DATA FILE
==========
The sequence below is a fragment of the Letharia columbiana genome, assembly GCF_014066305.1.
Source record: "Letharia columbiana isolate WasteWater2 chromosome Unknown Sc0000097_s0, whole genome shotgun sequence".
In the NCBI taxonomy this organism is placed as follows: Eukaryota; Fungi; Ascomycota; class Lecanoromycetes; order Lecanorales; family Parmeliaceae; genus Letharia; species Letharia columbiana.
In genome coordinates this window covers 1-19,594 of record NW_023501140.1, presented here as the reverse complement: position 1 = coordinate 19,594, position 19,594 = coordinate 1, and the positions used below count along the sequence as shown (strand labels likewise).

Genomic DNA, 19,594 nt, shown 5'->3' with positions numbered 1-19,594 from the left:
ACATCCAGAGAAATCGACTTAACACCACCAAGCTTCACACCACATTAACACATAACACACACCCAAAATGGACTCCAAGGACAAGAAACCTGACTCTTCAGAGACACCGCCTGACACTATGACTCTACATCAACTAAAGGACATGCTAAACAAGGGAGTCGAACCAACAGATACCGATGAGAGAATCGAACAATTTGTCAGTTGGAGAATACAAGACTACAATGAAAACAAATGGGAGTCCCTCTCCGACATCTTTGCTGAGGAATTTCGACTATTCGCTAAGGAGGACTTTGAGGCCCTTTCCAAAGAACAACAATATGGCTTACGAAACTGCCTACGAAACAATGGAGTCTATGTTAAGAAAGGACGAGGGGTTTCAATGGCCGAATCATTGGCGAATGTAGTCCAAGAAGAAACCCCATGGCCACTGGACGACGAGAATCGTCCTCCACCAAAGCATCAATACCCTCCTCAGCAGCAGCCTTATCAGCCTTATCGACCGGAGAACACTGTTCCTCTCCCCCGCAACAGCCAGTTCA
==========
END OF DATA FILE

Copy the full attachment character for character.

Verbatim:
The sequence below is a fragment of the Letharia columbiana genome, assembly GCF_014066305.1.
Source record: "Letharia columbiana isolate WasteWater2 chromosome Unknown Sc0000097_s0, whole genome shotgun sequence".
In the NCBI taxonomy this organism is placed as follows: Eukaryota; Fungi; Ascomycota; class Lecanoromycetes; order Lecanorales; family Parmeliaceae; genus Letharia; species Letharia columbiana.
In genome coordinates this window covers 1-19,594 of record NW_023501140.1, presented here as the reverse complement: position 1 = coordinate 19,594, position 19,594 = coordinate 1, and the positions used below count along the sequence as shown (strand labels likewise).

Genomic DNA, 19,594 nt, shown 5'->3' with positions numbered 1-19,594 from the left:
ACATCCAGAGAAATCGACTTAACACCACCAAGCTTCACACCACATTAACACATAACACACACCCAAAATGGACTCCAAGGACAAGAAACCTGACTCTTCAGAGACACCGCCTGACACTATGACTCTACATCAACTAAAGGACATGCTAAACAAGGGAGTCGAACCAACAGATACCGATGAGAGAATCGAACAATTTGTCAGTTGGAGAATACAAGACTACAATGAAAACAAATGGGAGTCCCTCTCCGACATCTTTGCTGAGGAATTTCGACTATTCGCTAAGGAGGACTTTGAGGCCCTTTCCAAAGAACAACAATATGGCTTACGAAACTGCCTACGAAACAATGGAGTCTATGTTAAGAAAGGACGAGGGGTTTCAATGGCCGAATCATTGGCGAATGTAGTCCAAGAAGAAACCCCATGGCCACTGGACGACGAGAATCGTCCTCCACCAAAGCATCAATACCCTCCTCAGCAGCAGCCTTATCAGCCTTATCGACCGGAGAACACTGTTCCTCTCCCCCGCAACAGCCAGTTCA